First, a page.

I want my children to engage in a world that’s inclusive and respectful, but jumping on every teachable moment can make things incredibly complicated. Here are the times I tried to give the “right” answer and instead screwed up the entire lesson.
1. My 5-year-old son wandered out of bed while my husband and I were watching a movie. We let him sit with us for a few minutes and I pointed out that one of the characters on the screen had the same name as him.
I realized I was being so careful not to make race a big deal that I wasn’t even letting my son say the words out loud.
“The black guy?” he asked.
“I mean the guy on the right, in the blue shirt,” I said instantly, before slowing down to clarify, “We don’t identify people only by their race.”
“Why ... Um, OK.”
What had started as a pretty banal conversation fell into awkward silence. I realized I was being so careful not to make race a big deal that I wasn’t even letting my son say the words out loud.
2. I received a wedding invitation in the mail and, having never been to a wedding, my son asked what it was.
“It’s when a man and a woman … or, you know, it’s when two grownups who love each other want to spend their lives together.”
“So they can live together. I mean, people can live together without being married. But if they want to be together and have babies—er, not that you have to be married to have babies. But that’s how mommy and daddy did it.”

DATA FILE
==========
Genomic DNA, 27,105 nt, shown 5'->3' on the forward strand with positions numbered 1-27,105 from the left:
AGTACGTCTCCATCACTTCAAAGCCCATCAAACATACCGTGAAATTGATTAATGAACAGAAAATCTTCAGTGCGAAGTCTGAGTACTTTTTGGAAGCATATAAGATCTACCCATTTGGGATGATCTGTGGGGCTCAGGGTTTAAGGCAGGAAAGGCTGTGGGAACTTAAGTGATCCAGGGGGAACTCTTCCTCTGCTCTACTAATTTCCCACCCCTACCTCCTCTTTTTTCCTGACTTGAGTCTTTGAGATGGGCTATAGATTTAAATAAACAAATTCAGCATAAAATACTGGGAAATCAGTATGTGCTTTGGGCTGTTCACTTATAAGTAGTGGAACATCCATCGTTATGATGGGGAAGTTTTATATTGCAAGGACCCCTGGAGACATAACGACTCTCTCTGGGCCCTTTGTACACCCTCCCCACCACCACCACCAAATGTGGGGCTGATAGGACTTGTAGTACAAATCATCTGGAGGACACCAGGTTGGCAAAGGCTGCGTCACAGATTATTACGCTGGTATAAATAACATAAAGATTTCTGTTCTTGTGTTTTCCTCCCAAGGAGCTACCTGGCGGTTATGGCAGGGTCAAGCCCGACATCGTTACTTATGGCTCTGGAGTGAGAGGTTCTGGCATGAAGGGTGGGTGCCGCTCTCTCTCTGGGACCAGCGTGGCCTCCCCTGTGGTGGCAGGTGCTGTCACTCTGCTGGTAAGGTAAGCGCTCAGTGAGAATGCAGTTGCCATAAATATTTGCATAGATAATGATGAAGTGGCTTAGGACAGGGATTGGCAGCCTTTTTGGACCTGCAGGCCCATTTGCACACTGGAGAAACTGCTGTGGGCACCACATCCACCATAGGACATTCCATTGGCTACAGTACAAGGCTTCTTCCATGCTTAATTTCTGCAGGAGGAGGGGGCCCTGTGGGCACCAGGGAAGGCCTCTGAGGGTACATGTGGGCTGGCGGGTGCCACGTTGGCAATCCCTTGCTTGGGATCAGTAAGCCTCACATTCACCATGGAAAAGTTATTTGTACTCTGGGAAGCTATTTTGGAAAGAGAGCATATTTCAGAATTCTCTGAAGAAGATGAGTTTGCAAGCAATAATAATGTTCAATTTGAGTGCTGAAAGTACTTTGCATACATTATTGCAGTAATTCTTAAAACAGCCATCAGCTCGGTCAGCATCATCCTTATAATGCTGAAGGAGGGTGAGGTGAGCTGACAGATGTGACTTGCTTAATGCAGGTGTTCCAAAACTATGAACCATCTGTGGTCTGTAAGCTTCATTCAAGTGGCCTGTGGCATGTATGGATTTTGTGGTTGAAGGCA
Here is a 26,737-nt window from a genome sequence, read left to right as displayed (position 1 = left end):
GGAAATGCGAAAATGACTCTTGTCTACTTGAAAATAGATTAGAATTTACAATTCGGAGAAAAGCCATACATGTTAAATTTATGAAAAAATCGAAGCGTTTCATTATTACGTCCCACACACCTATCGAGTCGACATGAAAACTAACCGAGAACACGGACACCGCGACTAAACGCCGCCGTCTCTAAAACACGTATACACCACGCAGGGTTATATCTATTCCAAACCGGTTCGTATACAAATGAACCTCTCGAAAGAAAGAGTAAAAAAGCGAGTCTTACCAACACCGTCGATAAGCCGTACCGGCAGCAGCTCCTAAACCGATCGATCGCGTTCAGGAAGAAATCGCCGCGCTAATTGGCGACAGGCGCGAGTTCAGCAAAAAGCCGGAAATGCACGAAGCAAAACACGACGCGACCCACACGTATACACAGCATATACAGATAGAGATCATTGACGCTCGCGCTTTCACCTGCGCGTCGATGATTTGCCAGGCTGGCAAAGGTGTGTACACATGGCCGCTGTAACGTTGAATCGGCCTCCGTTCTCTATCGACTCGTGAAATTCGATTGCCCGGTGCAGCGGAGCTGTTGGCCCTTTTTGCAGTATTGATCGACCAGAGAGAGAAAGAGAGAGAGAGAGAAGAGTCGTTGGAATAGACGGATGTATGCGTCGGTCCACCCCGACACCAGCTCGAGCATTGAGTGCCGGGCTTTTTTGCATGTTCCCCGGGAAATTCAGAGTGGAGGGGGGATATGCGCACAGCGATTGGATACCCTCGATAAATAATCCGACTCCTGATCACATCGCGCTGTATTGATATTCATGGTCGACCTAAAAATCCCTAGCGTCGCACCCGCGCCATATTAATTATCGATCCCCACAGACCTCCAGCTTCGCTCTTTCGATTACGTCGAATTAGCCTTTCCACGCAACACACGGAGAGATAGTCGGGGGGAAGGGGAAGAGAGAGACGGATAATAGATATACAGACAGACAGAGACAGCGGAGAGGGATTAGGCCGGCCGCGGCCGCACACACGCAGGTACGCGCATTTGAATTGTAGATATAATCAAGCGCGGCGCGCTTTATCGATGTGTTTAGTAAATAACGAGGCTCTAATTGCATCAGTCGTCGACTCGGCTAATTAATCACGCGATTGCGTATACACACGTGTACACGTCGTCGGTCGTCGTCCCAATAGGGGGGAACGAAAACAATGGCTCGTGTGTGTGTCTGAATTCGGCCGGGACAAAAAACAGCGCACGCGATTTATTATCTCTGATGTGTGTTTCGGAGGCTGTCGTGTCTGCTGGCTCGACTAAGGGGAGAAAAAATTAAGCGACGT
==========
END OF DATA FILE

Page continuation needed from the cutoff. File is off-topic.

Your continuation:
He left the room to go play and I stood there like an idiot, still holding the invitation in my hand.
3. I’ve succeeded in convincing him that boys can like rainbows and that pink isn't only for girls, but the one area I can’t crack is superhero reality. He always plays Batman and Superman while I'm always Batgirl or Catwoman. Every. Single. Time.
Whenever he dictates which character I have to be, I sometimes explain that girls can also pretend to be The Flash, or I point out that Black Widow is as equally powerful as her male counterparts. Mostly we just run around pretending to chase bad guys, and I feebly try to explain that they’re not necessarily bad, but probably had a rough childhood.
4. Dr. Seuss Week really threw me for a loop. Crazy Hair Day is a thing, and we both got the giggles sculpting his short little locks into sticky-uppy spikes. But I also attempted to explain to a then-4-year-old that “crazy” is ableist language that marginalizes the mentally ill. I considered leading a household or school-wide campaign to rename it “Silly Hair Day,” but decided to save my breath. For once.
5. This one hasn't happened yet, but I’m legit stressed about when I introduce my kids to my beloved “Little House” series. For me, these life-shaping books were simple stories of a spirited girl and her coming of age in the hardy American pioneer days. In reality, they’re fraught with the darkness of colonialism, racism and genocide. But understanding that took years of reading and re-reading the stories from different perspectives. Do I open the door to that conversation from the start, or let them discover the same realities the same ways I did? Or maybe I’ll just force-feed them “Anne of Green Gables” instead.